Sunday, February 17, 2008

Snow blind

Hide the sharp stuff. Winter's gone on too long, but spring seems so far away.
And if you think there is much more of winter this year, you're right, at least in eastern Canada and the US northeast. If I find some good stats, I'll link to them. However, I do keep pretty good track of snow cover in the areas where my friends and I hunt trilobite fossils.







Along the north shore of Lake Ontario, where we always have at least one thaw in the winter that removes the snow and allows for some collecting, the region has been covered by more than 10" of snow. Ottawa and central Ontario have about twice the amount of snow on the ground as normal. The Montreal region also has about double the normal snow cover. In the Eastern townships, the snow level is about 1.5 times the norm (which swings wildly anyway because of the sporadic storms that hit the region from Lake Ontario and the sea. The northern St. Lawrence River area has well over a meter of snow on the ground.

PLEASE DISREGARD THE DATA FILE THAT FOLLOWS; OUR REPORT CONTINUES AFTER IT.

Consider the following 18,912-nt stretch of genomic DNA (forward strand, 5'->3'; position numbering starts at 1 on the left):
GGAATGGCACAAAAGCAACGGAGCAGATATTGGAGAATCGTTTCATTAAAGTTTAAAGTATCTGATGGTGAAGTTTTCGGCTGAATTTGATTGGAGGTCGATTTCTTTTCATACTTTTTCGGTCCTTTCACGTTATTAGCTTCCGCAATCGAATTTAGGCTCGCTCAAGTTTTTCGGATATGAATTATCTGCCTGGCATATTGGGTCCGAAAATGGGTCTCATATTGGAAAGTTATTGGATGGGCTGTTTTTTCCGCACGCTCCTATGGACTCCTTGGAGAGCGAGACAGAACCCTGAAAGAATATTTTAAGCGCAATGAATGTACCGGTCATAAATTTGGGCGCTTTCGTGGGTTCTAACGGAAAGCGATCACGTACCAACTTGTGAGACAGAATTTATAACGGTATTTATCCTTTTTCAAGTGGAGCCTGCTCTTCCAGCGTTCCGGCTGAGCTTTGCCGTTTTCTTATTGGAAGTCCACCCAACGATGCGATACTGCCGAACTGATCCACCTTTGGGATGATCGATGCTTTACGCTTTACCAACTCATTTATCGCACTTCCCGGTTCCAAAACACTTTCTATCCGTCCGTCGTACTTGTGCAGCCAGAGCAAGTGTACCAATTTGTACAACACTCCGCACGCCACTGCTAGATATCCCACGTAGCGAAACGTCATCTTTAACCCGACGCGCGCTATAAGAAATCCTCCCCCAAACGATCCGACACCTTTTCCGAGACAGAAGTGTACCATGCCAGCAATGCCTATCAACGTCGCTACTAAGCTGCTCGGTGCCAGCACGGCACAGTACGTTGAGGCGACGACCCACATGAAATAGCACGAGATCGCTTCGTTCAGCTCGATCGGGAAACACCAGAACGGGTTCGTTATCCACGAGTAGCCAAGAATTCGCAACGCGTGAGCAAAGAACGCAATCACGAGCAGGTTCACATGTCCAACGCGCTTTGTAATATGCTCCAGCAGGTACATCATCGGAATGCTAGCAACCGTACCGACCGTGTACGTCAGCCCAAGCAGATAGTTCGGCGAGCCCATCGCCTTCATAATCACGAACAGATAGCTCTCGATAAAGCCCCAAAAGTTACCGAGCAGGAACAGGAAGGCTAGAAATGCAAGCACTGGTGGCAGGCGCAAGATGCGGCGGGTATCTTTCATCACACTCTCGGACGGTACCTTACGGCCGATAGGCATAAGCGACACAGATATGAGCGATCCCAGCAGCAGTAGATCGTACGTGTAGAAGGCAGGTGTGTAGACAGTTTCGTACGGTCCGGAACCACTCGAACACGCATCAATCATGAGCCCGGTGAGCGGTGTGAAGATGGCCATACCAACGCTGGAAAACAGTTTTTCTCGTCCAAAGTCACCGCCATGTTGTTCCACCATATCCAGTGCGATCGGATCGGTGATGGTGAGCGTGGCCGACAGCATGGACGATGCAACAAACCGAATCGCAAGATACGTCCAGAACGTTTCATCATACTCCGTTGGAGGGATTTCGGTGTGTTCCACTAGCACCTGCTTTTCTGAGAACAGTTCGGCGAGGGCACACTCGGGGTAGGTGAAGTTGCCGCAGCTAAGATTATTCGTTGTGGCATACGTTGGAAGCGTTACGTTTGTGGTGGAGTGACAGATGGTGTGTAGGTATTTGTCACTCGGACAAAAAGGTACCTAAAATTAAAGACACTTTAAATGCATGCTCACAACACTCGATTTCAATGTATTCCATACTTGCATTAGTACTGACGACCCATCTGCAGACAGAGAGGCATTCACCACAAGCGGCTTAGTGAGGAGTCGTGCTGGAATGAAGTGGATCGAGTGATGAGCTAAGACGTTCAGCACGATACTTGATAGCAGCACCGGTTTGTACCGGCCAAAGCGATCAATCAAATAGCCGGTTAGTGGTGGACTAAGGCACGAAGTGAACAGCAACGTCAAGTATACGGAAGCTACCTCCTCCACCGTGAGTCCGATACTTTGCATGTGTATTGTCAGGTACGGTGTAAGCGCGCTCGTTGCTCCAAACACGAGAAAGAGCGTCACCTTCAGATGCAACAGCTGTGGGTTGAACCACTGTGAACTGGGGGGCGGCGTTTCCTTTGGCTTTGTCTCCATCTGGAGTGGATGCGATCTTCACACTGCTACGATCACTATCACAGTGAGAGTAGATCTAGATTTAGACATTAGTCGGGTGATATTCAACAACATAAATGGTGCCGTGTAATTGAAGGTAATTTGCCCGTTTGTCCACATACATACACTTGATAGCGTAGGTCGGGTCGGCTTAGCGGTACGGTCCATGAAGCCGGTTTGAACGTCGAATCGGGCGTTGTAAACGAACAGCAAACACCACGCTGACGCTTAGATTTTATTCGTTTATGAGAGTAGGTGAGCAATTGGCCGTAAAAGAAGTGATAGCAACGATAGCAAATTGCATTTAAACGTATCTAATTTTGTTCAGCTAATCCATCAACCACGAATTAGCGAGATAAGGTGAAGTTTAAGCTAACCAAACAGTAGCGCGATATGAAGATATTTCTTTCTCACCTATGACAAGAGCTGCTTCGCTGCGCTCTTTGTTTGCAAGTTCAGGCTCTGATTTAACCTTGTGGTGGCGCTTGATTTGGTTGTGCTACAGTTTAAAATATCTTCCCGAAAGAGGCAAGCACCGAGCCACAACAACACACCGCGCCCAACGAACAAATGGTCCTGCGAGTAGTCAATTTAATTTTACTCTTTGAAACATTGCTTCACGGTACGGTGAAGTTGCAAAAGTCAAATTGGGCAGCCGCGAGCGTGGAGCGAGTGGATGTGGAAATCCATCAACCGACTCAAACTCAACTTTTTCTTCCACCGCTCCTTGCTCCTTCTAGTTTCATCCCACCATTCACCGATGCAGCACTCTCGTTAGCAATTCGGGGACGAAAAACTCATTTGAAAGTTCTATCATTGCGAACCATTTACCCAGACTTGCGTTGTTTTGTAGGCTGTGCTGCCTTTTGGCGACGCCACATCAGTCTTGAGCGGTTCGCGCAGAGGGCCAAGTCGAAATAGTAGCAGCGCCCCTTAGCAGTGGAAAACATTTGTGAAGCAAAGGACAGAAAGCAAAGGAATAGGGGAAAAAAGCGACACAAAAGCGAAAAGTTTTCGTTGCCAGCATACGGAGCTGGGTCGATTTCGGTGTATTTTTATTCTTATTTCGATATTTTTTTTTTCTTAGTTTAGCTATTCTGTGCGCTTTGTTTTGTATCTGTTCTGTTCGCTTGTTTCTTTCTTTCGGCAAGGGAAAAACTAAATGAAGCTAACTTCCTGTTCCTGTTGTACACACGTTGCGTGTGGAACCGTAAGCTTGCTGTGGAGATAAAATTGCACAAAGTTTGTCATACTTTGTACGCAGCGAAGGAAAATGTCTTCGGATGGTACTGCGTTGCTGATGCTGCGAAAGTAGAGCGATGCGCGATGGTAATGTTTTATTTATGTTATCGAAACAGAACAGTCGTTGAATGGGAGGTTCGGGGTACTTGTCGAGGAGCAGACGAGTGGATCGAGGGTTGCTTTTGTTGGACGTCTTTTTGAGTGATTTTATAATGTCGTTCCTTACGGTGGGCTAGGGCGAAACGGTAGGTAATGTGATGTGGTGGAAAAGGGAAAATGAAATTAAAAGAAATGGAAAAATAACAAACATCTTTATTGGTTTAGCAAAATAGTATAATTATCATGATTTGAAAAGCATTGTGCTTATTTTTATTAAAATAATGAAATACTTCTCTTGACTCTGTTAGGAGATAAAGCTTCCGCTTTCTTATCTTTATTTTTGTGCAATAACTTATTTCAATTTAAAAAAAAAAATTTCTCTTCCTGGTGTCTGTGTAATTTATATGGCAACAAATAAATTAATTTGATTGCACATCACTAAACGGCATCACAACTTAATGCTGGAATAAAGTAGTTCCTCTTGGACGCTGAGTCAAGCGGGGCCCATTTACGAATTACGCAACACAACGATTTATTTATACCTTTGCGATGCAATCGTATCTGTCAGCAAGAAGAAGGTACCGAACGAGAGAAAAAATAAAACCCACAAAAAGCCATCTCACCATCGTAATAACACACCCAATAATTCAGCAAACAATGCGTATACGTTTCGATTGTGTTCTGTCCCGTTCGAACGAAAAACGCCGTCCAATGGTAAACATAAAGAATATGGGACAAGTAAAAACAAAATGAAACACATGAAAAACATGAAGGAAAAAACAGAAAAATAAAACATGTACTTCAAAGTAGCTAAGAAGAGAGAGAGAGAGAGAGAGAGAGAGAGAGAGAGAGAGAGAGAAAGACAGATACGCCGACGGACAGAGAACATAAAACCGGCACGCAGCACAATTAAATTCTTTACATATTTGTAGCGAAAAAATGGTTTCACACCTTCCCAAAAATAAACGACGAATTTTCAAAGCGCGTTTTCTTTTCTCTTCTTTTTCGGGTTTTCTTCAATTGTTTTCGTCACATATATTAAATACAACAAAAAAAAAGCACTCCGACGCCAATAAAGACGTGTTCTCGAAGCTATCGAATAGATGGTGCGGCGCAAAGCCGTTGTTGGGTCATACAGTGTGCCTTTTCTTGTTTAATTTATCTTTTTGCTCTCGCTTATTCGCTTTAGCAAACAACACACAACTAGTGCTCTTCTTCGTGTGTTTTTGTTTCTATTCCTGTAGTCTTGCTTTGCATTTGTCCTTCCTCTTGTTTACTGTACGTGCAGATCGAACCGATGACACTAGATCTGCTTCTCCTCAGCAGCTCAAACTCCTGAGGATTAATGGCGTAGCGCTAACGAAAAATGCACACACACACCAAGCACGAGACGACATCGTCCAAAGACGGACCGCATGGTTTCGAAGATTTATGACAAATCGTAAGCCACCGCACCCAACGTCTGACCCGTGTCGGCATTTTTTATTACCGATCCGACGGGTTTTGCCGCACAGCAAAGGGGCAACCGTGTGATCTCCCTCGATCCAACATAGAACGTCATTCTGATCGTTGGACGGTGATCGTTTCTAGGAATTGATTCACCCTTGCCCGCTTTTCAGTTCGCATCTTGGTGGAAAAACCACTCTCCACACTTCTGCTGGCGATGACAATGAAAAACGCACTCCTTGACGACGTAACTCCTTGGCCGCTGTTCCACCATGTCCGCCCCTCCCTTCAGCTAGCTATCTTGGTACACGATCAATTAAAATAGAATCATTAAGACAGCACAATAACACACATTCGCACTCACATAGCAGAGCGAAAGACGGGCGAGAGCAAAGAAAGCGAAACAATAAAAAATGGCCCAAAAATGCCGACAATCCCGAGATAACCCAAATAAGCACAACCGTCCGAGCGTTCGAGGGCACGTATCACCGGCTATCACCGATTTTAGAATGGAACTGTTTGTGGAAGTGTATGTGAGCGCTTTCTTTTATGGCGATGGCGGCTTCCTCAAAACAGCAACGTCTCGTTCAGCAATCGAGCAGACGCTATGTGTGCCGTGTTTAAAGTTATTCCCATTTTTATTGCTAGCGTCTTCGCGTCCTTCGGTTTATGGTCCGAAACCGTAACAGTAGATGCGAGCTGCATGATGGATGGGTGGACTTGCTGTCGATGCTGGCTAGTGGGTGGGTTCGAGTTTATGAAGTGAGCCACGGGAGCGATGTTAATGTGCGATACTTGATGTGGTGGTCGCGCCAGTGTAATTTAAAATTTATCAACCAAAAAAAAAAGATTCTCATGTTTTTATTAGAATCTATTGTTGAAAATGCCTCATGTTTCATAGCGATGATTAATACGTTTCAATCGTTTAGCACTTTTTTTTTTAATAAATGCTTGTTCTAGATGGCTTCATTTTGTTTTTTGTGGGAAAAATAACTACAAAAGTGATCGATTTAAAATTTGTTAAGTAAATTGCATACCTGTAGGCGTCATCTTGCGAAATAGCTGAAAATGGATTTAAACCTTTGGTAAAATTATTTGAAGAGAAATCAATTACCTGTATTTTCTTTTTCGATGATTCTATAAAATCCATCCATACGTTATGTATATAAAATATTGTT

You can really see a difference in southwestern Ontario and northern Ohio, where snow arrived in December, melted somewhat after Christmas, and had returned, unbroken, since the early new year. Snow covers places in the "sun parlor" region of Leamington ion depths and longevity that are quite abnormal. The snow cover extends south of Columbus, Ohio, well into Pennsylvania, and over all of New York except the lower Hudson Valley.
So, for now, the bugs are very safe.

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